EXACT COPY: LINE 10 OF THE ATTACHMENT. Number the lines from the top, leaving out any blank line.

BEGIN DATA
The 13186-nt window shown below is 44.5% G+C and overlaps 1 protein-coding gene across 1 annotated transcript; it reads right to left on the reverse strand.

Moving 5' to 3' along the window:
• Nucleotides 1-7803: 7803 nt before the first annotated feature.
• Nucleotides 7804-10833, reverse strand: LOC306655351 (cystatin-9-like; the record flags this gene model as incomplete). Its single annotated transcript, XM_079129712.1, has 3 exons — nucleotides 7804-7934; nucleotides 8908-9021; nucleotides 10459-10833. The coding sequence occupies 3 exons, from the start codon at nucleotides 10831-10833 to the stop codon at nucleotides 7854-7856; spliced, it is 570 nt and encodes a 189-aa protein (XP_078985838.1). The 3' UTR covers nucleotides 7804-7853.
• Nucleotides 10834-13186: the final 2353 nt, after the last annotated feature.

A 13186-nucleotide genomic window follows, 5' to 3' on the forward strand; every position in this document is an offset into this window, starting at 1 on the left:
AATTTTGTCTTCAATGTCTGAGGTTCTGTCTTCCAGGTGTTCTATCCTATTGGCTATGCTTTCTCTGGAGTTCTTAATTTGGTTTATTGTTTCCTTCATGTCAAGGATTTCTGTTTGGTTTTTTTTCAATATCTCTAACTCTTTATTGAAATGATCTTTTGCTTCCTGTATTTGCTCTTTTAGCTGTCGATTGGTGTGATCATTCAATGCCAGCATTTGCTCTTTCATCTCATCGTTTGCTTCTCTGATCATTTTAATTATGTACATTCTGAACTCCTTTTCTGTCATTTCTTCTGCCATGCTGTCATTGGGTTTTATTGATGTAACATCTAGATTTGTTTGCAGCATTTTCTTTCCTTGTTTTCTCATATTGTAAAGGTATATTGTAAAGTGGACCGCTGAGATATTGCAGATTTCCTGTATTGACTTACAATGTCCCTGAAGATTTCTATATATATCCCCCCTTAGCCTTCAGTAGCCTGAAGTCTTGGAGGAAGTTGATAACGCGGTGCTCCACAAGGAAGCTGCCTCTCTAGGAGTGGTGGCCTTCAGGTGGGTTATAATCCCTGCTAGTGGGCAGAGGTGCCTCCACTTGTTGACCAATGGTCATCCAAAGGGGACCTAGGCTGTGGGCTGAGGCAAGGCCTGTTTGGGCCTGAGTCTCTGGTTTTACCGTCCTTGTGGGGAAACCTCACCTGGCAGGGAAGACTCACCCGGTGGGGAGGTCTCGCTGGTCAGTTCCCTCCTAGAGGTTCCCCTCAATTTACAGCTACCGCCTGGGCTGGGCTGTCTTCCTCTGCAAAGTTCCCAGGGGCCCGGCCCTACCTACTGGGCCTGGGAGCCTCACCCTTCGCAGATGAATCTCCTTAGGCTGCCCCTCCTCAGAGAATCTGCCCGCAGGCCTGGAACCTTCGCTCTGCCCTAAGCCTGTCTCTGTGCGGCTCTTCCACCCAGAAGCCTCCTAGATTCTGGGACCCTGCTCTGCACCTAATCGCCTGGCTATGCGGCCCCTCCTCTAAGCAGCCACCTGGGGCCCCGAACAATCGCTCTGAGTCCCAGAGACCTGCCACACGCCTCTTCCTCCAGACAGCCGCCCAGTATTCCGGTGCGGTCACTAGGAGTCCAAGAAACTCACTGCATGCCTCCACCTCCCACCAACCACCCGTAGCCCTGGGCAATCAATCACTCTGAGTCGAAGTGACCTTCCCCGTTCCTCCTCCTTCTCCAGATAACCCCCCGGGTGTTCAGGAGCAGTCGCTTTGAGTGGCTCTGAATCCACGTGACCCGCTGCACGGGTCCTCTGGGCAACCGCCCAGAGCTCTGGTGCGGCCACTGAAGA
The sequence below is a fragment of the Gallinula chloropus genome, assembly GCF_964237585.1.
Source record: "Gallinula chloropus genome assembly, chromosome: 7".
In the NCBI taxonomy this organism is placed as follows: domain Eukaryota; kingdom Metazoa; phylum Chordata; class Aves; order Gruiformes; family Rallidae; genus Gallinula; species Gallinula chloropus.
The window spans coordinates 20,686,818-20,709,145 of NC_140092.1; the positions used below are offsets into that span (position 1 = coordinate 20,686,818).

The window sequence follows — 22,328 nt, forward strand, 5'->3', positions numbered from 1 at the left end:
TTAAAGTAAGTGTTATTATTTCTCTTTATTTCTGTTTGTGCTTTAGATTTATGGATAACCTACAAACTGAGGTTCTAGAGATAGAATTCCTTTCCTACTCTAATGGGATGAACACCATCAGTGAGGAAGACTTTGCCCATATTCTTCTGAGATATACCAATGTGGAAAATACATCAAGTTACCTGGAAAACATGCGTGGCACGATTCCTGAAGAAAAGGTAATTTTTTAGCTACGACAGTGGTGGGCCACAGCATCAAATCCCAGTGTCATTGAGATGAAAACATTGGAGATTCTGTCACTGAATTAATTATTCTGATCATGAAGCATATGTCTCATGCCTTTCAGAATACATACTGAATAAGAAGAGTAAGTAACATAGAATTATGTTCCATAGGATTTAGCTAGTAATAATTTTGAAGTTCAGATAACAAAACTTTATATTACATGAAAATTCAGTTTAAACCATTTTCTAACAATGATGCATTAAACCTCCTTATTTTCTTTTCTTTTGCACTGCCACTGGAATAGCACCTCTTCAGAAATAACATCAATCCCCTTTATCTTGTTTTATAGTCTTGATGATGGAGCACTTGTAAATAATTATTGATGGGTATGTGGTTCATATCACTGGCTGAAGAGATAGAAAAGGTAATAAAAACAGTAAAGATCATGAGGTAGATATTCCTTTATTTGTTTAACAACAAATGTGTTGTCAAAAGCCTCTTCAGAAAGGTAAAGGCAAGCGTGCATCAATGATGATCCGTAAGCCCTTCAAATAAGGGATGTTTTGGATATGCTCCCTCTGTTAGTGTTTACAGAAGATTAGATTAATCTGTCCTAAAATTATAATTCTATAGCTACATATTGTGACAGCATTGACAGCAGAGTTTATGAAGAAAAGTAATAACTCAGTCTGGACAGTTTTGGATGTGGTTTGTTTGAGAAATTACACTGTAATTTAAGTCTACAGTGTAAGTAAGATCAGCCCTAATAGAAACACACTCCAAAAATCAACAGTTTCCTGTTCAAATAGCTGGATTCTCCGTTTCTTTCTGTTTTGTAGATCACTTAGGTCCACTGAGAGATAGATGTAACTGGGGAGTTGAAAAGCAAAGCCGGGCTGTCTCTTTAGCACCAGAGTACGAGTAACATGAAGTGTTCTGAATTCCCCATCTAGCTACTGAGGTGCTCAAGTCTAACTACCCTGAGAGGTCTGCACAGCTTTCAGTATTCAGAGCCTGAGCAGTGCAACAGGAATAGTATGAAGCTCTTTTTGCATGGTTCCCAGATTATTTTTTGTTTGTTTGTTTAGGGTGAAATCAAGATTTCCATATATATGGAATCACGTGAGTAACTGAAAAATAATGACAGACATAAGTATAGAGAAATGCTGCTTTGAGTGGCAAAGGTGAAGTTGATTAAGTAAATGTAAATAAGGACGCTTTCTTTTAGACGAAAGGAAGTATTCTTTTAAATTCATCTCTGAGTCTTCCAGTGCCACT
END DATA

In the NCBI taxonomy this organism is placed as follows: domain Eukaryota; kingdom Metazoa; phylum Chordata; class Aves; order Gruiformes; family Rallidae; genus Gallinula; species Gallinula chloropus.